So you want to start investing. But when you’re bombarded with a plethora of investment platforms, it can be difficult to figure out which type is right for you.
Don’t worry. I’ll help you figure out which approach to take based on your financial situation, investment goals, and risk appetite.
But one after anonther.
Make sure you’re ready to start investing
Before you start investing, make sure you have a manageable budget and a reliable emergency fund. Most financial advisors recommend that you set aside enough to cover at least six months of expenses to cover the unexpected.
You should also make sure you’ve eliminated high-interest credit card debt. If you’re only making the minimum payments on your credit card balance, it might be tempting to use your disposable income to invest in the stock market.
Despite the occasional market slump that S&P500 — viewed as a benchmark for the entire stock market — an average return of 10% over the long term. That dwarfs the average interest rate on savings accounts, which is less than 2%.
But consider this: the average APR on credit cards is 15%. So work to get past that hurdle, and then your invested dollars can really take the lead.
Know your investment opportunities
The investment universe is huge and growing. But there are a few ways that may work for beginners:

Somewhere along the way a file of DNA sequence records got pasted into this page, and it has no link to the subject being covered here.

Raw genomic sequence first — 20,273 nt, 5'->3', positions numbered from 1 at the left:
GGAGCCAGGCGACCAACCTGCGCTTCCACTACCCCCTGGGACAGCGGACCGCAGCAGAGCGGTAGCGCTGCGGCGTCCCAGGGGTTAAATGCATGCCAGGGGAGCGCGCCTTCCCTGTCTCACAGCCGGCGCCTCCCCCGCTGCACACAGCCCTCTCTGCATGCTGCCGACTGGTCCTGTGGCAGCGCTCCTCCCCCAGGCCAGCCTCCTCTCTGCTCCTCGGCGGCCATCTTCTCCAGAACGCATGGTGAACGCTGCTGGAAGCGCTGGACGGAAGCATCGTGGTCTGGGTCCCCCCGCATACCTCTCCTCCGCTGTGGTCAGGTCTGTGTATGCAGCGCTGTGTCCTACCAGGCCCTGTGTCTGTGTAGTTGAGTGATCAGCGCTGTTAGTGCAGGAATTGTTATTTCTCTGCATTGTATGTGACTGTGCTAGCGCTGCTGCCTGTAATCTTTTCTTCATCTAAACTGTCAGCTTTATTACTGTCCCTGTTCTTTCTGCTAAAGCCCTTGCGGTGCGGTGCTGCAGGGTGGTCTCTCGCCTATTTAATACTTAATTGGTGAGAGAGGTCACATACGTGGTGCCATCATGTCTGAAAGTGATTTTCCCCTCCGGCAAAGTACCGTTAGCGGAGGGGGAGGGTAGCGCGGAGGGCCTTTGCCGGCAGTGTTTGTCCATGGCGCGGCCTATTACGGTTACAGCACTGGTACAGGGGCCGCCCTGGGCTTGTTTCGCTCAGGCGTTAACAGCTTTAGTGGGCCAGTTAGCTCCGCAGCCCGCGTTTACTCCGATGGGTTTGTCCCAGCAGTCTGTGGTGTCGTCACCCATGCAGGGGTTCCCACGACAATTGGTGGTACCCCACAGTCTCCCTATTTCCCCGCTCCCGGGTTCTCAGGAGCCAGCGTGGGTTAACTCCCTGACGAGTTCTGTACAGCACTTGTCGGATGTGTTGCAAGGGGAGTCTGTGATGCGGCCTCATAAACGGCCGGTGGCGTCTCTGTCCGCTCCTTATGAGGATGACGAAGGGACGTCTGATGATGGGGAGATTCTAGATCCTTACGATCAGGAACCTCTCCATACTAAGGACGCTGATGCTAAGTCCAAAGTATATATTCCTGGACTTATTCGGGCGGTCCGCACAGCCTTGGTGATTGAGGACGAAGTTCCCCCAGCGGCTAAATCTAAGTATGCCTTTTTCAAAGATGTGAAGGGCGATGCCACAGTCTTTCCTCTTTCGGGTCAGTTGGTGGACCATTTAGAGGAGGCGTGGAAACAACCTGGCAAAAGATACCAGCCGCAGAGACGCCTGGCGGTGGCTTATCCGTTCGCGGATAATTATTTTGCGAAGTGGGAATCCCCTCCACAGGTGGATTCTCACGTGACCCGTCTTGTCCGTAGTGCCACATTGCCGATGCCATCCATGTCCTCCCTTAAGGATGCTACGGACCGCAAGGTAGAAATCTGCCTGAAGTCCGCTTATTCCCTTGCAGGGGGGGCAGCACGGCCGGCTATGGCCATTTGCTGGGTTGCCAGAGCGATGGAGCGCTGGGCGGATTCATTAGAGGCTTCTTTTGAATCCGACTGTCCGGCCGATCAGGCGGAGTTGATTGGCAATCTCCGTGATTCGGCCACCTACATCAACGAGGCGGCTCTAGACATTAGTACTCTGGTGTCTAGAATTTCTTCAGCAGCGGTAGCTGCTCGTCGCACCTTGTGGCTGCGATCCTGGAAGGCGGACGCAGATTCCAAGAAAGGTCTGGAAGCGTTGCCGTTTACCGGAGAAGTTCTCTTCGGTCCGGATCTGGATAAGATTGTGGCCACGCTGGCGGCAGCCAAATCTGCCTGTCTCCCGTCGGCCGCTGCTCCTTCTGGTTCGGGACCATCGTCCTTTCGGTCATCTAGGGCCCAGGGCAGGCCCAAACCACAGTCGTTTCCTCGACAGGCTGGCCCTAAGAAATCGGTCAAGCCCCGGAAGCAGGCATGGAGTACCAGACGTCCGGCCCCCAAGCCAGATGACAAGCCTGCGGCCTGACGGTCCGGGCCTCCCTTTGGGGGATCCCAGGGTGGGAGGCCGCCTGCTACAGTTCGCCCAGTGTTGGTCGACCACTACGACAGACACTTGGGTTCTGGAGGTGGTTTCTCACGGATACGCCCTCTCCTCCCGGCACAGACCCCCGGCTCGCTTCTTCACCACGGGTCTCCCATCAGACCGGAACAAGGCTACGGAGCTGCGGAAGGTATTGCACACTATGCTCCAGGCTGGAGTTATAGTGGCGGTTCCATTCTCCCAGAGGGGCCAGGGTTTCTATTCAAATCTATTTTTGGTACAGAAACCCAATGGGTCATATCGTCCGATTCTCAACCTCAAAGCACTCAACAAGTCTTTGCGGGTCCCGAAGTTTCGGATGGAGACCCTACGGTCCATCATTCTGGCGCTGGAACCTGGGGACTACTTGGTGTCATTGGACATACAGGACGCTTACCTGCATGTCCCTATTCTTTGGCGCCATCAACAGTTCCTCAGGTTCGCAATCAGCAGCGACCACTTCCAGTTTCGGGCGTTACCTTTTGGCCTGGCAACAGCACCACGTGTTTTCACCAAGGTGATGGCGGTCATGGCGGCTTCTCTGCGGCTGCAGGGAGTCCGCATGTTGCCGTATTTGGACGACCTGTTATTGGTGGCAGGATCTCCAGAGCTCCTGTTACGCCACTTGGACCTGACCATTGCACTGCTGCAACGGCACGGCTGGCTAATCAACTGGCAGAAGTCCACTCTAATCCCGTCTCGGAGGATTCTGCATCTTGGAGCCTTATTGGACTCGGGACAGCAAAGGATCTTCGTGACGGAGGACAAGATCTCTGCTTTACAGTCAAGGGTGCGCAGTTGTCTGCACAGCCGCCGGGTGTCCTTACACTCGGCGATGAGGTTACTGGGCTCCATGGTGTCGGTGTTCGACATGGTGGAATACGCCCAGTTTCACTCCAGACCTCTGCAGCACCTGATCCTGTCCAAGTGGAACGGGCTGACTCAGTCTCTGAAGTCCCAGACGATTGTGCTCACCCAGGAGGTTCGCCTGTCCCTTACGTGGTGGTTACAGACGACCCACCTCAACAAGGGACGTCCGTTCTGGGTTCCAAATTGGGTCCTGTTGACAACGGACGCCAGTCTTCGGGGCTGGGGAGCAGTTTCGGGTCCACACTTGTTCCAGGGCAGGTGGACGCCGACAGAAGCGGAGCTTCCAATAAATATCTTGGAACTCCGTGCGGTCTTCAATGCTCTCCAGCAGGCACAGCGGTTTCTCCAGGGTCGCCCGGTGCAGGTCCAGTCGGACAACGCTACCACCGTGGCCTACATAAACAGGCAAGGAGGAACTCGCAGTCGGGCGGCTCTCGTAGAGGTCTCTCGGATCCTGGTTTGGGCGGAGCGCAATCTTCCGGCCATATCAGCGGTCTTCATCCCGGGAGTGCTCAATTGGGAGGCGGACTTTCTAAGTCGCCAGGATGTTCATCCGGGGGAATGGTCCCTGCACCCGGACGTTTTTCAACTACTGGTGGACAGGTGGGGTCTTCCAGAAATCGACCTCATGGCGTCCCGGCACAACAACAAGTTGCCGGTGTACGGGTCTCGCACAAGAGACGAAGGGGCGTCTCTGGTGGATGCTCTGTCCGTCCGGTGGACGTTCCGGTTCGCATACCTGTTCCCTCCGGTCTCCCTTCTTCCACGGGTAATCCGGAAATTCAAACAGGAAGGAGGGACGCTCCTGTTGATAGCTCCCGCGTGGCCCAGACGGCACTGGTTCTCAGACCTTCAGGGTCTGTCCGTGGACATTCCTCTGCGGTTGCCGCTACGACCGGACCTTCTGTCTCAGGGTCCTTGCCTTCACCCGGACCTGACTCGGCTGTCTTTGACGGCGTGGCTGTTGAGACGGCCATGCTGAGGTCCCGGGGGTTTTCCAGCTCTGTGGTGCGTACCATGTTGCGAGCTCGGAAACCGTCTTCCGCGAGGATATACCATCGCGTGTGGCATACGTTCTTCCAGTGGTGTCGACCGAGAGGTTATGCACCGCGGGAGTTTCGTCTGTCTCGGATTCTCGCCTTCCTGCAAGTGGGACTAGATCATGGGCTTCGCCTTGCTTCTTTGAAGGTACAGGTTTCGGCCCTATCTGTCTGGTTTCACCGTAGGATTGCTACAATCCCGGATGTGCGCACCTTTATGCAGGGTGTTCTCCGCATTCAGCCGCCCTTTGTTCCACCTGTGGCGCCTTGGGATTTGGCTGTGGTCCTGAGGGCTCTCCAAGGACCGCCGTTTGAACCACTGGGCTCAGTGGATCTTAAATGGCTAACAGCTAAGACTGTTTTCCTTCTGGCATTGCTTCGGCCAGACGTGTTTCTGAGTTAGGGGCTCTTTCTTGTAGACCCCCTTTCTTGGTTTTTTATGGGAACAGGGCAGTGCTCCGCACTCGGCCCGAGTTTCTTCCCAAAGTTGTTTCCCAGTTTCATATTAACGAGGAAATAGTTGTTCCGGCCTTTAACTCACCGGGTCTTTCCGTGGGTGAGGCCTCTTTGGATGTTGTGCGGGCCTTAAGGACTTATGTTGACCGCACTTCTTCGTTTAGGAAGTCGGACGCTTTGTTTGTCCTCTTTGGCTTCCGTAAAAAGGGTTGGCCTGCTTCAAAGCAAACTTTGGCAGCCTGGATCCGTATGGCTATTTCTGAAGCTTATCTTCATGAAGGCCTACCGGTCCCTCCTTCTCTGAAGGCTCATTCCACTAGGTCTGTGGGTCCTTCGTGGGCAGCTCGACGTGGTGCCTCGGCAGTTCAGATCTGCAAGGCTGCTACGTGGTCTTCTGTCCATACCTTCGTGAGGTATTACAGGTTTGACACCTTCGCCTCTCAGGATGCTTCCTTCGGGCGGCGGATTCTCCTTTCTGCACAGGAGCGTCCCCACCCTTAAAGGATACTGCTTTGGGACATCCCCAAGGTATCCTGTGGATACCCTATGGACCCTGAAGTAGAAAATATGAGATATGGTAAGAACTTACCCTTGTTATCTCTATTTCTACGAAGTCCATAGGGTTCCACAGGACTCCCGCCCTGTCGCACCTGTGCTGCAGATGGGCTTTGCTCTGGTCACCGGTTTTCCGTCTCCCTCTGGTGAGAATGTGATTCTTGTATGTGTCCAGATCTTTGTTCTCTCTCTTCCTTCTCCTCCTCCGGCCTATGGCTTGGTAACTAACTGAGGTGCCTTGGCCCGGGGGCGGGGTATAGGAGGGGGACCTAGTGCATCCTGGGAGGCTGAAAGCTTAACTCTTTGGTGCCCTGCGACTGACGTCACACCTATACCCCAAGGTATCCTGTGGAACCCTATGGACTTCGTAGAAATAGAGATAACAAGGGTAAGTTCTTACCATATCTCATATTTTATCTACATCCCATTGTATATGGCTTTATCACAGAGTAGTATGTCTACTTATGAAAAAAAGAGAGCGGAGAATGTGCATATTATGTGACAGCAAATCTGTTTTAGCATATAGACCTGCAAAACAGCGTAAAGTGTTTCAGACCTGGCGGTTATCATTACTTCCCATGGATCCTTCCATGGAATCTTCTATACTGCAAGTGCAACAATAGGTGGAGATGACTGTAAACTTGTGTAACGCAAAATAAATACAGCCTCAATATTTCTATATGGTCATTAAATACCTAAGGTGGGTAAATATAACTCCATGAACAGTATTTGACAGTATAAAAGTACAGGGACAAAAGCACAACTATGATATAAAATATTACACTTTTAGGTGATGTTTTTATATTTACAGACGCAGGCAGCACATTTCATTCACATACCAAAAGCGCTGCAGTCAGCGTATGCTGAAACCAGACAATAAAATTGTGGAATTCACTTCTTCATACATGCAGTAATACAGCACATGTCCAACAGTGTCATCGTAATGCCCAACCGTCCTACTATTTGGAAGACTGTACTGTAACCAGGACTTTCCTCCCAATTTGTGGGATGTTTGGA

Stocks: Stocks represent shares in a company. Depending on the overall performance of that company, the stock price can go up or down throughout the day. Stock prices can range from pennies to hundreds of thousands of dollars. Because of the inherent volatility, investing heavily in stocks is generally recommended for investors who have the risk capacity to weather the lows and the time horizon to absorb the losses.
Bind: Buying a bond basically means you lend your money to a company or government that promises to pay you back plus interest. Bonds are generally low-risk investments. So if you’re investing short-term, investing a reasonable proportion of your portfolio in bonds can help. But remember: low risk usually means low returns.
Exchange Traded Funds (ETFs): An ETF is a basket of different stocks or bonds. You can buy shares of an ETF like you would buy a single stock. ETFs are known for instant diversification, low fees, and low costs.
Investment funds: Like ETFs, mutual funds invest in a variety of stocks, bonds, and other securities. But they don’t trade like stocks and ETFs. Most require a minimum investment, which can be around $1,000 or more.
Index funds: An index fund is a type of mutual fund that aims to track the performance of a stock market index, such as the S&P 500 or S&P 500 Nasdaq. This strategy is called passive management. Because index fund managers aim to match, rather than outperform, a benchmark’s performance, index funds tend to have lower fees than their actively managed counterparts.
Now that you know a little bit about what’s out there, you can start looking for the right brokerage account.
Online investing apps
If you are a beginner, one of the easiest ways to start investing is to download a discount investing app. Most require no minimum investment.
If you’re saving for retirement, you can open an Individual Retirement Account (IRA) or Roth IRA. But if you’re saving short-term, you can also open a taxable brokerage account. You can withdraw funds from these accounts at any time, free of charge. But you might owe capital gains taxes.